Nervous about making a call? Here is a sample script that you can use.

Hi my name is _______ and I live in New York City. I am calling to ask the Council Member to support Intro 1425, the Carriage Horse Relief Bill, to protect our carriage horses. The current law is inhumane because it forces horses to work when the heat index is 90 degrees and above, which puts the horses at risk for overheating and dehydration. By amending the law we can stop animal cruelty and abuse. Please support a more humane New York City and pass Intro 1425. Thank you for your time.

You can also send an email or contact your Council member via social media if they have an account.

The horses thank you!

carriage-horse-central-park

Carriage Horse in Central Park via the Horse Fund. Image used under a Creative Commons license. https://horsefund.org/carriage-horse-images.php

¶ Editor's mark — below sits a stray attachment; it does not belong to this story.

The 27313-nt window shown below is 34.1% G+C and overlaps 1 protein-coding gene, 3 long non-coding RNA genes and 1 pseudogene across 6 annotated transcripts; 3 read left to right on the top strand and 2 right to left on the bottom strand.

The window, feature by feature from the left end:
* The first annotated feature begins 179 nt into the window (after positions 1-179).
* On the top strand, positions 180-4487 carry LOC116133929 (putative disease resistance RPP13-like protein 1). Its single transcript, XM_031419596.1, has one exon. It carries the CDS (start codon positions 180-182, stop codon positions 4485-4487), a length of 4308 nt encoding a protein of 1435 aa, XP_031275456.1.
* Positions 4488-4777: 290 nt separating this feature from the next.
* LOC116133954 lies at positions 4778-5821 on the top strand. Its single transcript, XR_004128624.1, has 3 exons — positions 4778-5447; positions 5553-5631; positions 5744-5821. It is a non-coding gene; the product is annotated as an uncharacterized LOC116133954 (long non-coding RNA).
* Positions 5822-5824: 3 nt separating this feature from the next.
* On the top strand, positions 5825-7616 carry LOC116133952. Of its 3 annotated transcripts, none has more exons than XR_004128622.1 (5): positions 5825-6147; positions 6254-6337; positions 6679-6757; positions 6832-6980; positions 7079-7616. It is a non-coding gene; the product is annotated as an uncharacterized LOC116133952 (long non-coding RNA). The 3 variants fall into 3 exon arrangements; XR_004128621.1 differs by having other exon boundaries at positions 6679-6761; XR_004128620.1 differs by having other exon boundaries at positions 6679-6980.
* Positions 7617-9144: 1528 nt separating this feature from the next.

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3 replies »

  1. A 90 degree heat index is not extreme, and horses aren’t pansies. The current law is already the lowest quit work temp in the country. Making it even lower is just an attempt to regulate the industry to death. Don’t pretend you are for animal welfare. You are an extremist animal rights group dedicated to putting an end to human/animal relationships.

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  2. https://equusathletics.com/horse-heat-index/
    If Temp °F + % Relative Humidity =

    120 or less Your horse’s cooling system is functioning very effectively. You are safe to do all the riding and training you like with no real worries.

    120-150 Cooling efficiency is decreasing through this range. Horses will sweat up with work, so make sure they have a chance to rest and cool off over the course of a long ride or heavy work.

    150-180 A horse’s ability to regulate its temperature is greatly reduced and heat stress is more likely, so be careful. Stick with light work and keep watch for signs of overheating. Make sure to cool your horse down properly afterwards.

    180 or more Your horse has lost the ability to regulate its temperature. Over-working a horse in these conditions can be dangerous, even fatal. Do your horse (and yourself) a favor and take the day off!!